This was not the kind of story I expected to hear that night. I've read enough military history to know such events are not uncommon during wartime, and the recently published What Soldiers Do, about the wave of rapes by GIs in France in 1944–45, attests that they were hardly uncommon, even when GIs were among the Allied population. But I didn’t expect anything like Tony’s story to come out, to me, on a night like that. It felt horrific, shameful, and abhorrent. If someone else had told the story, not a veteran and witness but a civilian, I would have felt they were being crass, even dishonorable. I would have suspected them of narrow-minded political motives. Maybe, if I was feeling especially piqued, I would have argued that such events were rare, and that such an act, awful as it was, was nothing compared with the abuses of the Nazis or the Soviets.
But Tony had been there.
Thirty-eight years ago, literary critic and World War II veteran Paul Fussell argued that soldiers often refuse to tell their war stories because they "have discovered that no one is very interested in the bad news they have to report." Fifteen years ago, Steven Spielberg felt the need to justify his inclusion of a momentary depiction of American soldiers executing surrendering enemy troops in Saving Private Ryan, because even in a film that for the most part glorifies the war and the Americans who fought it, these token moments of atrocity were too much for some viewers. "I don't want to turn Americans away from the patriotism many of us feel," he said, "but in the process of the chaos of combat, these were some of the things men were driven to do.''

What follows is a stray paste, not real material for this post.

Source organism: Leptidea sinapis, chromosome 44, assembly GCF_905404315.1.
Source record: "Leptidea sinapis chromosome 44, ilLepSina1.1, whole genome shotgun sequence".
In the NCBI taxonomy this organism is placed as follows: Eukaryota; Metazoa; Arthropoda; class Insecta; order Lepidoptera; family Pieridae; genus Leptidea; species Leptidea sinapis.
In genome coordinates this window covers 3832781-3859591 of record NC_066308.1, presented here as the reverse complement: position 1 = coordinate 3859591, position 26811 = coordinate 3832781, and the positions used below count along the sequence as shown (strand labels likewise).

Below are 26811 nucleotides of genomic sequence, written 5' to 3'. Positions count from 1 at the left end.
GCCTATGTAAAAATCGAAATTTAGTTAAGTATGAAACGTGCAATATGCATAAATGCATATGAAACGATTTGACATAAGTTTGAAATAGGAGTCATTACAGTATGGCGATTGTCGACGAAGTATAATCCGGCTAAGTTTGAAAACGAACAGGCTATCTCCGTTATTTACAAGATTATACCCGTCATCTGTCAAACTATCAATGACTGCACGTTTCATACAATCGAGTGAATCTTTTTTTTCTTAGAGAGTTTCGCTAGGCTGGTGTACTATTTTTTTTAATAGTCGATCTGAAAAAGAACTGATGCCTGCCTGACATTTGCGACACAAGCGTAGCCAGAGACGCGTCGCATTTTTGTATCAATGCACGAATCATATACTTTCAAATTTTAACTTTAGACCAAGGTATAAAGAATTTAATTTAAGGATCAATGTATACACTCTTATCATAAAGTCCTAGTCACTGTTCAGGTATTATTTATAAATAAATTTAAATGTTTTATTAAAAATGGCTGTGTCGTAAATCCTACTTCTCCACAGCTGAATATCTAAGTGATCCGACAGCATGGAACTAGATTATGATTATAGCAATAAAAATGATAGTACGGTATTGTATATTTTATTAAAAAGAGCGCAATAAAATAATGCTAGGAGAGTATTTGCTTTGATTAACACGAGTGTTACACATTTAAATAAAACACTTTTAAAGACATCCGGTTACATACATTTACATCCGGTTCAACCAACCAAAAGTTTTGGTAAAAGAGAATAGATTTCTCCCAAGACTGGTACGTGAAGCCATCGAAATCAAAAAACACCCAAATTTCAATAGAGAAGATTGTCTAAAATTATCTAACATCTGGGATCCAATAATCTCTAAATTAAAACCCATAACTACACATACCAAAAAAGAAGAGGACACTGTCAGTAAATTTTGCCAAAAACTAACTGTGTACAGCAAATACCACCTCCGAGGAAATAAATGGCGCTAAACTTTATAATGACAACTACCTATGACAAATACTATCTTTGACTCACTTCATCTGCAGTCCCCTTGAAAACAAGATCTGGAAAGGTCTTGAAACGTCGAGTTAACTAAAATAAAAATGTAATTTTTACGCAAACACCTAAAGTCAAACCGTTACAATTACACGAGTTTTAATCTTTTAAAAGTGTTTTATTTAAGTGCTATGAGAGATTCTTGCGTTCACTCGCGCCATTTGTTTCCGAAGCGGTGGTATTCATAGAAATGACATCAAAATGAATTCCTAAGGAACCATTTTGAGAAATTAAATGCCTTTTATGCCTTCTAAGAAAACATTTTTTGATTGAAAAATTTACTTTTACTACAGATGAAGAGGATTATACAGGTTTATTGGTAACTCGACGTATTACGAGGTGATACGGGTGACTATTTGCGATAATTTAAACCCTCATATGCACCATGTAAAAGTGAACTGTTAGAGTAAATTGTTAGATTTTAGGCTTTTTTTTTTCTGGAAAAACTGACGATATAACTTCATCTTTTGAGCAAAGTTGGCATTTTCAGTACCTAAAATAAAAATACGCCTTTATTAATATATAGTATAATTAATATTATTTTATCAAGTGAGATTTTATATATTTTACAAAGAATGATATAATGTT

After the fighting is done, and even when it’s still happening, apologies are often needed for the recounting of bare facts. Sometimes bare facts feel unpatriotic.
So why report those facts? Isn't it more important that these are the men who stormed the beaches at D-Day, lifted the flag at Iwo Jima, and liberated Auschwitz? As of this writing, five of the top 10 bestselling history books on Amazon are about World War II. The publisher's descriptions of these books are telling. One is a story of "survival, resilience, and redemption." Another, about women who contributed to the Manhattan Project, describes "their pluck, their desire to contribute, and their enduring courage." Another is an "incredible true story of combat and chivalry," and another is a "chronicle of the war that unshackled a continent and preserved freedom in the West."